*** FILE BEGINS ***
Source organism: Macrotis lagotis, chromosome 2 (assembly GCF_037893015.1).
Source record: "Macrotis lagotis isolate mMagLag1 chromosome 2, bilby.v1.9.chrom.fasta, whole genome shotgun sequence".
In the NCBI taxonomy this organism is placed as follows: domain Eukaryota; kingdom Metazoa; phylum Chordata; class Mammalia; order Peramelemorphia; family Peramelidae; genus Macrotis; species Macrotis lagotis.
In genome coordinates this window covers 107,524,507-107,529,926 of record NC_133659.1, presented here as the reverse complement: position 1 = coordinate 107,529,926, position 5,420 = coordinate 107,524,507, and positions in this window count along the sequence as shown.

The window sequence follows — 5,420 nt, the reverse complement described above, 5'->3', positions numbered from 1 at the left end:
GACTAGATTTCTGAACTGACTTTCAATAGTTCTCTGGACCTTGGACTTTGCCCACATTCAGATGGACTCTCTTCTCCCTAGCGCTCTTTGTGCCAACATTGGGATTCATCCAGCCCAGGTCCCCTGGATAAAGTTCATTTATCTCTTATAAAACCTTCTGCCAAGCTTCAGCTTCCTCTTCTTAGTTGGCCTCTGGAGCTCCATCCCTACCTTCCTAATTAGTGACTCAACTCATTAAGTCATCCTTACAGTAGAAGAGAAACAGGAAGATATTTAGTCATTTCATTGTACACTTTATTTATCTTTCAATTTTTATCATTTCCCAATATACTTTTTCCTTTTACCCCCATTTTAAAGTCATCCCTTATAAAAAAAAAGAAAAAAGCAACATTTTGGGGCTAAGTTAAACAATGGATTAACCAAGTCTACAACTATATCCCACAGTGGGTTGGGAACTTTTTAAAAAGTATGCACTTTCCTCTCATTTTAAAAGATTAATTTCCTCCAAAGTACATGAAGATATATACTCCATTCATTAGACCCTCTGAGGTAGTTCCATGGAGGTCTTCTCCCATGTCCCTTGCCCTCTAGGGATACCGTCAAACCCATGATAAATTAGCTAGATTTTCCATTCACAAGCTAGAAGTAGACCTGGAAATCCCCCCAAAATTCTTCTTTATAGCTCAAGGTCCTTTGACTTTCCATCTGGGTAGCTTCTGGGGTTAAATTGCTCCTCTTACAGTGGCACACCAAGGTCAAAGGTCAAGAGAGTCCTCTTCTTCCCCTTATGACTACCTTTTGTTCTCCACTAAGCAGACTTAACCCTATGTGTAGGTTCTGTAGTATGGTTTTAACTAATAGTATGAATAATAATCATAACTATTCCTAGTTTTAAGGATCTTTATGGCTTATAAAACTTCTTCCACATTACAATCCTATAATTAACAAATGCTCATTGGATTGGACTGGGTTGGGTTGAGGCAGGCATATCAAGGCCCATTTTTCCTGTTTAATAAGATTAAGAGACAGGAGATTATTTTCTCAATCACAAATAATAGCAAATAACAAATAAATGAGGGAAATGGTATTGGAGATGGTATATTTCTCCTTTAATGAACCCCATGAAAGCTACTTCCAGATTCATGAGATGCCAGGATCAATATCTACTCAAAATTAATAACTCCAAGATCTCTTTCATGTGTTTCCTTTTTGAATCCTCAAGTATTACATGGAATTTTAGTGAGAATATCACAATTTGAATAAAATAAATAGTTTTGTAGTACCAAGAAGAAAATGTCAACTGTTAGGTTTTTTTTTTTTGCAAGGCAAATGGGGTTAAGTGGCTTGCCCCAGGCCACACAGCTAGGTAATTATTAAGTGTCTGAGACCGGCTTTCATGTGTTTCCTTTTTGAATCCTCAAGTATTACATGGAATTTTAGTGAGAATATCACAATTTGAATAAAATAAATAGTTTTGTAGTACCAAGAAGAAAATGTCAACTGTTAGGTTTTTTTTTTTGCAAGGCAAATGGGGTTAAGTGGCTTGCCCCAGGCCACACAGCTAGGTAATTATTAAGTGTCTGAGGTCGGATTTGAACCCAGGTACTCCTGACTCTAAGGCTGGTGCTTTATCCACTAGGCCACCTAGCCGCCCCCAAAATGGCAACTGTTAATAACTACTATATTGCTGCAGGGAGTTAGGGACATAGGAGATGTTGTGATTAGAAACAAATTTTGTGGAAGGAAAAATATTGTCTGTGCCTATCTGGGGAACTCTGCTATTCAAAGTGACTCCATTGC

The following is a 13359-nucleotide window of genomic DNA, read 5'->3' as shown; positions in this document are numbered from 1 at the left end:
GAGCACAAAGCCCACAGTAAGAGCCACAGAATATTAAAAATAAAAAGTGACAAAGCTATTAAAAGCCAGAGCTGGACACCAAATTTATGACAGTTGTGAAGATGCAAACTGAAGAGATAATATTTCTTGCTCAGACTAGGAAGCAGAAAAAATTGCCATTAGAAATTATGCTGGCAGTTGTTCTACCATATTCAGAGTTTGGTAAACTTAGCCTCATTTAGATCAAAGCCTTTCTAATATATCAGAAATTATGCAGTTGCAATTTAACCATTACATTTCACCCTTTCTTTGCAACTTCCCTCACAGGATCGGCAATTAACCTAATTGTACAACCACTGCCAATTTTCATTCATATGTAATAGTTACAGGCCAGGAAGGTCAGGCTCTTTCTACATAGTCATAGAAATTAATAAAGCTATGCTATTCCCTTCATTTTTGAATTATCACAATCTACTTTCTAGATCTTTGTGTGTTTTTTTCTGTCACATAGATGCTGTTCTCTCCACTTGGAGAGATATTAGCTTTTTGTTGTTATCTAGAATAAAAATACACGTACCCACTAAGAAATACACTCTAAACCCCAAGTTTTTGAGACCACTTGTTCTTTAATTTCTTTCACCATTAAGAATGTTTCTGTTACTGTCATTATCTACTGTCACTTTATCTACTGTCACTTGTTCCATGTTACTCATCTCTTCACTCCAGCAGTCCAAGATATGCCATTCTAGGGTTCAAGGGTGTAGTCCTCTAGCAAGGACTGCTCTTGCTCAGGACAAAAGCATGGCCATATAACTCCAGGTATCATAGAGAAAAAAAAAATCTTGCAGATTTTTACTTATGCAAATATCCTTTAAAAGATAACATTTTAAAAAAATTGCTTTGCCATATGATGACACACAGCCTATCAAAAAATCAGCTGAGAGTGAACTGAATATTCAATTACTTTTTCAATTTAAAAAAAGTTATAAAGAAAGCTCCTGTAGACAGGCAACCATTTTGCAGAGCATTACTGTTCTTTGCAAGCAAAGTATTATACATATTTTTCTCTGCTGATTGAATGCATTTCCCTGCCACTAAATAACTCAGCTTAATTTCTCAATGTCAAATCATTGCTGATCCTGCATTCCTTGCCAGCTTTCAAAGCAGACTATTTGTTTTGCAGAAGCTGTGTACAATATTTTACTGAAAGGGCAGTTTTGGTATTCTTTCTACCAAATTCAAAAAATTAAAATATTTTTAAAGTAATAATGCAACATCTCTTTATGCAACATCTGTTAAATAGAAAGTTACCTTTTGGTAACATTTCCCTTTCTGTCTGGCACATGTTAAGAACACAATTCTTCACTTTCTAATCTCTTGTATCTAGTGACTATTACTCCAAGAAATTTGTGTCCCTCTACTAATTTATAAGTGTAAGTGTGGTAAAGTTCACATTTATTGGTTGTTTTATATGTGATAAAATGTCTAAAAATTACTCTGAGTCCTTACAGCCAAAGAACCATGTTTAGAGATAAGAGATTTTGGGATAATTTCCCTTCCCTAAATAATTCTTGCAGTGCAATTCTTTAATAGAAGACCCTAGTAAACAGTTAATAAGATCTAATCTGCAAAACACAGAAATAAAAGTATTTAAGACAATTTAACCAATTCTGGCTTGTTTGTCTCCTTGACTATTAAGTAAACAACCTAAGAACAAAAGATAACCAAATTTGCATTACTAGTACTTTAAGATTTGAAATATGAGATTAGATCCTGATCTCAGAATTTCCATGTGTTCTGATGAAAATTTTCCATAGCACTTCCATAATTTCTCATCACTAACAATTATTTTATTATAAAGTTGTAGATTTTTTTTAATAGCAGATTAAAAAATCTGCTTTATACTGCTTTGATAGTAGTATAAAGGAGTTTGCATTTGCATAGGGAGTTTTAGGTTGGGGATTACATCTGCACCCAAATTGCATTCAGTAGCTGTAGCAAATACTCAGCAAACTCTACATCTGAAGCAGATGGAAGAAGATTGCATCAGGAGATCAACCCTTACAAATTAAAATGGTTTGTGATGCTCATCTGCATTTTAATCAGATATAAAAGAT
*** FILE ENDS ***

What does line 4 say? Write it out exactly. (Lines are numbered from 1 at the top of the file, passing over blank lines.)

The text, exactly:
In genome coordinates this window covers 107,524,507-107,529,926 of record NC_133659.1, presented here as the reverse complement: position 1 = coordinate 107,529,926, position 5,420 = coordinate 107,524,507, and positions in this window count along the sequence as shown.